Teen Dating in the Digital Age: Three Things to Know
From texting to Snapchat to Instagram, teens have no shortage of ways to communicate with one another and share multiple aspects of their lives. But how does all of this online activity affect their offline relationships with each other? The Pew Research Center conducted a series of focus groups with teenagers between April 2014 and March 2015 to find out. The focus groups provided researchers a glimpse of how teens use technology in dating.
Three Things to Know
- Teens are offline daters. Of the 1,060 teens (aged 13 to 17) who participated in the focus groups, 35% reported having some type of romantic experience (currently in a serious relationship, currently in a relationship that is not serious, or having ever dated, hooked up with, or otherwise had a romantic relationship with another person) and 64% reported never being involved in a romantic relationship of any kind. Most teens (76%) met their romantic partners offline, while only 24% of teens met partners online, usually through social media sites like Facebook. The majority said that they would not date someone they met online because they do not trust the person on the other side of the screen.
- Teens use social media to flirt. They also have their own flirting language. Teens might friend someone on social media or like multiple posts or photos in a row to show that they have a crush. Other ways of flirting include sending emojis, posting comments on photos, and adding additional y’s in the word “hey.”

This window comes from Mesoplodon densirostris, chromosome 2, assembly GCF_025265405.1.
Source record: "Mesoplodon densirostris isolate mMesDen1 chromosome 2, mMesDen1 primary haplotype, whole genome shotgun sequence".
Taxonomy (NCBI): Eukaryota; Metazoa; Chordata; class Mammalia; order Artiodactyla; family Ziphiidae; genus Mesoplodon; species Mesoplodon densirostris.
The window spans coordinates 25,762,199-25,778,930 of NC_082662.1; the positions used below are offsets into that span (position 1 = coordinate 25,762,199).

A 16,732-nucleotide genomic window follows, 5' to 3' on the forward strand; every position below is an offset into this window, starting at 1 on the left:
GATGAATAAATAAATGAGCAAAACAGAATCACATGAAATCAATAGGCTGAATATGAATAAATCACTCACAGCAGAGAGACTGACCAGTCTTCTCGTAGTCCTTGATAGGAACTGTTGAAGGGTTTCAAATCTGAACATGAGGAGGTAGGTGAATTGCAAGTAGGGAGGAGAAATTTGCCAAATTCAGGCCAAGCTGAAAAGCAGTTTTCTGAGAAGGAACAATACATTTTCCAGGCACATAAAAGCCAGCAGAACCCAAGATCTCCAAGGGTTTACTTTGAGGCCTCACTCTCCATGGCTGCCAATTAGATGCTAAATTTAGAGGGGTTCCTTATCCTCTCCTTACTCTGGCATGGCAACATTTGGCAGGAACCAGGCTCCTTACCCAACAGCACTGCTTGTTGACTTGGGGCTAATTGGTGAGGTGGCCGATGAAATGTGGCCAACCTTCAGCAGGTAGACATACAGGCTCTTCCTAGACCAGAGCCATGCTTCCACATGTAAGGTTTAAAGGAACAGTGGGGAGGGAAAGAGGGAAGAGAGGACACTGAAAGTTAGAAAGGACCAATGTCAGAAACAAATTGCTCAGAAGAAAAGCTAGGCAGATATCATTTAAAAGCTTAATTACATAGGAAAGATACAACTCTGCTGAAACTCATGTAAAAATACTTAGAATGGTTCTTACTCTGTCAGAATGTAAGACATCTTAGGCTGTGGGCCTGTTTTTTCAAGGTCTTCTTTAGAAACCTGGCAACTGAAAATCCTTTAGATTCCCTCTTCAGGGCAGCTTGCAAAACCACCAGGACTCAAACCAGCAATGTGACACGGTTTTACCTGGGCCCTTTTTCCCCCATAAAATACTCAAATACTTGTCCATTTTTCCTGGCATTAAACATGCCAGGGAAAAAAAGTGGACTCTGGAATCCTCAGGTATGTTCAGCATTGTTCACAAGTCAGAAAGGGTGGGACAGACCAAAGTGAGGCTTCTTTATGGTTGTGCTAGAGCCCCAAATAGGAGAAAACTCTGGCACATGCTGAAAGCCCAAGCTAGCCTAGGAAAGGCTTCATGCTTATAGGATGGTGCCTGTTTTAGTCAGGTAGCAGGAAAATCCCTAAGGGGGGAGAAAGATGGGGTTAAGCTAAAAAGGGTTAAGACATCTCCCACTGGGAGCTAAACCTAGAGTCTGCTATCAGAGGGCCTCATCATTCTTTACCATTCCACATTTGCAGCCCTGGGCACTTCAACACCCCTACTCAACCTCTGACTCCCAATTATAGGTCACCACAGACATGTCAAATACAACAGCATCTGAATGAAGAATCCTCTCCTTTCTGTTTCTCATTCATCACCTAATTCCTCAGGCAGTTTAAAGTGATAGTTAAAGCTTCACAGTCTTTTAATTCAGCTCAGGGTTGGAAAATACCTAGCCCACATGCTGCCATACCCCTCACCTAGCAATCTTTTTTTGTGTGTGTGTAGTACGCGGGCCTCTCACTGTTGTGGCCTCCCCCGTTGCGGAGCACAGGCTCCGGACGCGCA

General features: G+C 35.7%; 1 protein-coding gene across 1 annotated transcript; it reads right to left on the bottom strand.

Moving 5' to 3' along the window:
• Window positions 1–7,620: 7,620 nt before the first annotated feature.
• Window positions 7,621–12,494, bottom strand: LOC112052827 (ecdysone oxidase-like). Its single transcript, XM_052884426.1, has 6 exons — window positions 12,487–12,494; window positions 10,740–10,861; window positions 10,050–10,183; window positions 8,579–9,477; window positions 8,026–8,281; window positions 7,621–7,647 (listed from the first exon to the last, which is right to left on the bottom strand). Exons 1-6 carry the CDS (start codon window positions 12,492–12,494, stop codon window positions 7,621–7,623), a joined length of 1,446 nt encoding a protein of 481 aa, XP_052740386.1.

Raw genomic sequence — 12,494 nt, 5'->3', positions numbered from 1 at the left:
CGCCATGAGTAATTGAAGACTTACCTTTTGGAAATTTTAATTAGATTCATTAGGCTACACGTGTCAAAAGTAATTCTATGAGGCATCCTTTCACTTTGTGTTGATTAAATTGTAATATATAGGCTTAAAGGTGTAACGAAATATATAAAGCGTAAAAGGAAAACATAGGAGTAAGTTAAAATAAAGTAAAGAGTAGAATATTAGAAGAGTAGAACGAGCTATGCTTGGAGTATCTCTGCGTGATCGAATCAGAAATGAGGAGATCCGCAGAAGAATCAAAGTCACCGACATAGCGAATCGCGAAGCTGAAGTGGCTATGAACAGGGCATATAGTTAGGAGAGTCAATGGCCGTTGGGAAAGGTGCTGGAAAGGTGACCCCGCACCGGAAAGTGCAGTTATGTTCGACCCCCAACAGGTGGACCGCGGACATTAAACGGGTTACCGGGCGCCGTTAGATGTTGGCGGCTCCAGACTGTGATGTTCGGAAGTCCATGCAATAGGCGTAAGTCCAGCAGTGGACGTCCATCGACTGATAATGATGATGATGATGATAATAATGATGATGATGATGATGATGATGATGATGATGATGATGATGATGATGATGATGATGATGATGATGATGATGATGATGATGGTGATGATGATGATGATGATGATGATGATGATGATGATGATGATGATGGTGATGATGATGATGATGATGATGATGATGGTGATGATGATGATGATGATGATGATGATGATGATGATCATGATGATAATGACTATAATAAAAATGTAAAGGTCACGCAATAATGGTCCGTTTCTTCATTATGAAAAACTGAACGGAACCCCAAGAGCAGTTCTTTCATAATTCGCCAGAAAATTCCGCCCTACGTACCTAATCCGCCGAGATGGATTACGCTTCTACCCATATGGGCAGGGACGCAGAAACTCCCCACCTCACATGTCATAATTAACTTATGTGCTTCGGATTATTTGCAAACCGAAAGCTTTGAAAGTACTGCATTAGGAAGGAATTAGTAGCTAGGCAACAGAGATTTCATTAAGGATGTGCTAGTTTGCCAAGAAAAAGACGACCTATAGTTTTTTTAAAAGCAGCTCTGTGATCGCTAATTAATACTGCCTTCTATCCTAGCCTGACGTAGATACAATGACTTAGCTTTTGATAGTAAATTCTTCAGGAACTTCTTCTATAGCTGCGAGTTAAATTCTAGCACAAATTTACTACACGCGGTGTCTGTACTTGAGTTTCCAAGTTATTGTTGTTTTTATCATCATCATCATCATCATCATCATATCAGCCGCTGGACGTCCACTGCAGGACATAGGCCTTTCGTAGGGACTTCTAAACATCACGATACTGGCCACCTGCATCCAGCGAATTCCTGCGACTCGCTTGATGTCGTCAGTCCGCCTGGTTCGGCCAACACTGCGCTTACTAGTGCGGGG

- Teens have experienced downsides to technology. Although technology generally makes teens feel more connected, teens with dating experience noted that digital communication can have its drawbacks. Sharing too much information about a relationship on social media can cause drama or a loss of privacy. About 27% of teens with dating experience have had a partner track their whereabouts on social media, and 27% said social media made them feel jealous or unsure about their relationships.
What Does This Mean for My Adolescent Pregnancy Prevention (APP) Program?
- Explain that daily text conversations with a partner are healthy, while a partner’s frequent demands for status updates are not.
- Provide tips on communicating better with partners. For example, explain that arguing with a partner via direct message (or even better, on the phone or in person) is safer than on a public profile, where friends can see.
- Help participants recognize abuse or harassment online, including a partner checking their text messages or social media accounts without permission, or using the platforms to pressure them into sex. Let youth know what they could do if a partner demonstrates controlling behaviors, such as contacting a school counselor, calling the National Teen Dating Abuse Helpline (866-331-9474), or logging onto loveisrespect.org for 24/7 chat support.
- Talk to participants about how keeping intimate aspects of their relationship offline and leaving a clean digital footprint can help them achieve their goals in the future.
- Have your facilitators take the Centers for Disease Control and Prevention’s (CDC’s) free, online training to identify and prevent teen dating violence. It only takes about 60 minutes to complete.
Have you incorporated discussions about digital communication and healthy relationships into your APP program? Tweet us at @FYSBgov,and let us know what strategies worked for you.